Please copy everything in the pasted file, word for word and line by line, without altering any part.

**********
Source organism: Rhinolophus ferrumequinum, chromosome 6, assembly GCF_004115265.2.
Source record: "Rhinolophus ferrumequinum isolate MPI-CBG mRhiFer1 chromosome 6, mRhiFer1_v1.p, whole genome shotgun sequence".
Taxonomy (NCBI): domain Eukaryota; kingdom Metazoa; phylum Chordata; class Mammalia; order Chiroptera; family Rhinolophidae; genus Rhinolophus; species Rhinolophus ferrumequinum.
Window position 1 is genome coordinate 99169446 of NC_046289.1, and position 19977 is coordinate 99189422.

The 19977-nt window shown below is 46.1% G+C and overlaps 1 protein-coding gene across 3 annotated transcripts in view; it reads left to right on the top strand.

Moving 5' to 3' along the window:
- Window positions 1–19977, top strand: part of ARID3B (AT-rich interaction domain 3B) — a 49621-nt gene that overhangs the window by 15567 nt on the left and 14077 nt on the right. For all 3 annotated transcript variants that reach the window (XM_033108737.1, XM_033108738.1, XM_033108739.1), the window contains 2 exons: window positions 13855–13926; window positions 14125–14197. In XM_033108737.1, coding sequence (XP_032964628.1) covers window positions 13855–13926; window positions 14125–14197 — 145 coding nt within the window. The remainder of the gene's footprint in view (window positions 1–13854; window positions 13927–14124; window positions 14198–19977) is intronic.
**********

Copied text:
Source organism: Rhinolophus ferrumequinum, chromosome 6, assembly GCF_004115265.2.
Source record: "Rhinolophus ferrumequinum isolate MPI-CBG mRhiFer1 chromosome 6, mRhiFer1_v1.p, whole genome shotgun sequence".
Taxonomy (NCBI): domain Eukaryota; kingdom Metazoa; phylum Chordata; class Mammalia; order Chiroptera; family Rhinolophidae; genus Rhinolophus; species Rhinolophus ferrumequinum.
Window position 1 is genome coordinate 99169446 of NC_046289.1, and position 19977 is coordinate 99189422.

The 19977-nt window shown below is 46.1% G+C and overlaps 1 protein-coding gene across 3 annotated transcripts in view; it reads left to right on the top strand.

Moving 5' to 3' along the window:
- Window positions 1–19977, top strand: part of ARID3B (AT-rich interaction domain 3B) — a 49621-nt gene that overhangs the window by 15567 nt on the left and 14077 nt on the right. For all 3 annotated transcript variants that reach the window (XM_033108737.1, XM_033108738.1, XM_033108739.1), the window contains 2 exons: window positions 13855–13926; window positions 14125–14197. In XM_033108737.1, coding sequence (XP_032964628.1) covers window positions 13855–13926; window positions 14125–14197 — 145 coding nt within the window. The remainder of the gene's footprint in view (window positions 1–13854; window positions 13927–14124; window positions 14198–19977) is intronic.